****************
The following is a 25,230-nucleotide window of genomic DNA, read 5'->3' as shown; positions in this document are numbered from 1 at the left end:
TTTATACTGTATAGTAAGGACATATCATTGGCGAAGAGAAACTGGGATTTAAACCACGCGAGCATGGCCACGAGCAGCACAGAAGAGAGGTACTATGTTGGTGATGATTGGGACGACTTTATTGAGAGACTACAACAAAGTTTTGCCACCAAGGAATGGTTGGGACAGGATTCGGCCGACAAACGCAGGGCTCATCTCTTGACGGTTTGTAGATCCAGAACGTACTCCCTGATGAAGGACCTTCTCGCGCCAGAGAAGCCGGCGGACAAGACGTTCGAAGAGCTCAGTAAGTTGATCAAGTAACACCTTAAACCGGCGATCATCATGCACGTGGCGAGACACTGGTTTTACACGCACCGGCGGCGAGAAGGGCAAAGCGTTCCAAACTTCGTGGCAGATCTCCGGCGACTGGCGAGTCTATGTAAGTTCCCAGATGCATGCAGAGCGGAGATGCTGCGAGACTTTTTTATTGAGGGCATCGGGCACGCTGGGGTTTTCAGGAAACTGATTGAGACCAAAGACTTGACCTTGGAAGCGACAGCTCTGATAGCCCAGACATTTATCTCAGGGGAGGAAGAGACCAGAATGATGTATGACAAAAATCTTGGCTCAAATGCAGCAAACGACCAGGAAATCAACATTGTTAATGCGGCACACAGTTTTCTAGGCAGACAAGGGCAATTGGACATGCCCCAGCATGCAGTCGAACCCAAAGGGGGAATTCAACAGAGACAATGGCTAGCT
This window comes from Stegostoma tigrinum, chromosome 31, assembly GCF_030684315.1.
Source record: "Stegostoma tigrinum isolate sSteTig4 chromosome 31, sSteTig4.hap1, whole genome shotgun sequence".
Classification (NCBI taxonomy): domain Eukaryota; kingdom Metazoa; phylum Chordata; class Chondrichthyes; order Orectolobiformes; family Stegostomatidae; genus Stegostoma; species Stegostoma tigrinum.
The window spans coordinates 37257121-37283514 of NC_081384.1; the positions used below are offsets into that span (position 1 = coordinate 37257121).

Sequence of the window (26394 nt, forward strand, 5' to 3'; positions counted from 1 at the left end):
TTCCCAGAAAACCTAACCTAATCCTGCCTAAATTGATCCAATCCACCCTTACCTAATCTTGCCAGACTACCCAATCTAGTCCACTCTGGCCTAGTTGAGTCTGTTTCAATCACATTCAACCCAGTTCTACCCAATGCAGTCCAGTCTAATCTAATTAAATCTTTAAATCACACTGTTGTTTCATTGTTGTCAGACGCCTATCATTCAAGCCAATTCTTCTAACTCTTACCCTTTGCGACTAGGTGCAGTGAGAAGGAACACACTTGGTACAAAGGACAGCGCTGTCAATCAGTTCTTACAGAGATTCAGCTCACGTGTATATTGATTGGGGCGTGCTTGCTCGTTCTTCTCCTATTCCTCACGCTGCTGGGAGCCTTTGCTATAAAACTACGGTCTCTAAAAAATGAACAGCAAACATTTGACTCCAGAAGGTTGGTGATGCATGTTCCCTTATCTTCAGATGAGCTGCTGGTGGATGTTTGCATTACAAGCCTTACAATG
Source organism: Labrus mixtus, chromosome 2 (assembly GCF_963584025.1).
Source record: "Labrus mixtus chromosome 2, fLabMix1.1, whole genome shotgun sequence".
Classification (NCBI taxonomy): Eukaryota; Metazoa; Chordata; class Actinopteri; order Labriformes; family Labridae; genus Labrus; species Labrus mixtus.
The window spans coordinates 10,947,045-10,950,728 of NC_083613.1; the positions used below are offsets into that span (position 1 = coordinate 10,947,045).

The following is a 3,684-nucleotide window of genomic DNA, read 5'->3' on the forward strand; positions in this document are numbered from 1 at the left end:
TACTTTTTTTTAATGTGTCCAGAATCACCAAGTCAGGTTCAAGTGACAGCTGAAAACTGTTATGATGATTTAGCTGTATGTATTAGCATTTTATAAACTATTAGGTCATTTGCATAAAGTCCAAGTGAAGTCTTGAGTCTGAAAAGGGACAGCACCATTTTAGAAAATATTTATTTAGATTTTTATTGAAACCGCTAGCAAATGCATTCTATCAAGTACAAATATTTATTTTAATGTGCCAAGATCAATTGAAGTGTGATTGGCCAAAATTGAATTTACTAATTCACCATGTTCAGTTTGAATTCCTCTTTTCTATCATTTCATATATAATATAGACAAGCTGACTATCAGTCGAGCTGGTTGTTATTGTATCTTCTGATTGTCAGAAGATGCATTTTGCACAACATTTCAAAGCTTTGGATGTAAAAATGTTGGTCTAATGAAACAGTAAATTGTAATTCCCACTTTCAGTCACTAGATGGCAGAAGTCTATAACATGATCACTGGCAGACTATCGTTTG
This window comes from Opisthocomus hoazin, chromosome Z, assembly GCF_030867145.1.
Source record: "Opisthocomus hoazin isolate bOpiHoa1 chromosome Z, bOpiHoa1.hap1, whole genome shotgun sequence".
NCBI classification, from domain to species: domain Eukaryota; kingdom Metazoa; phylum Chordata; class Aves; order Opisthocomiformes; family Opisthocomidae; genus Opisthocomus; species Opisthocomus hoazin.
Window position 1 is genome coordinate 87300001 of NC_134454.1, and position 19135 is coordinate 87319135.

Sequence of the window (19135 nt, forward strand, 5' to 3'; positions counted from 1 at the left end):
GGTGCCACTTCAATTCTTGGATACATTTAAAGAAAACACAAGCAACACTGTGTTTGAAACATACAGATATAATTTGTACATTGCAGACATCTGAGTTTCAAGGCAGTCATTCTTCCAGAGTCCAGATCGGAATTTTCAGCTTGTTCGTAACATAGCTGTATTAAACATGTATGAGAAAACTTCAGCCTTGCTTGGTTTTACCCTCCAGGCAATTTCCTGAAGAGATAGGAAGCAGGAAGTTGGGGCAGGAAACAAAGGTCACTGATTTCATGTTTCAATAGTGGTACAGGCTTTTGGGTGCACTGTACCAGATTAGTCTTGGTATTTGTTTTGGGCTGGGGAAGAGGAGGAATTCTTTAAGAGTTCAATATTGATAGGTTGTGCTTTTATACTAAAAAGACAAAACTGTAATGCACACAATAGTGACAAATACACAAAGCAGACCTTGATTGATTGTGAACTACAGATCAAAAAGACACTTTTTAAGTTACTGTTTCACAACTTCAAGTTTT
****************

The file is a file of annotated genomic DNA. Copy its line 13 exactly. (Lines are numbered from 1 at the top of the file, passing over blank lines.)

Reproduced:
The following is a 3,684-nucleotide window of genomic DNA, read 5'->3' on the forward strand; positions in this document are numbered from 1 at the left end: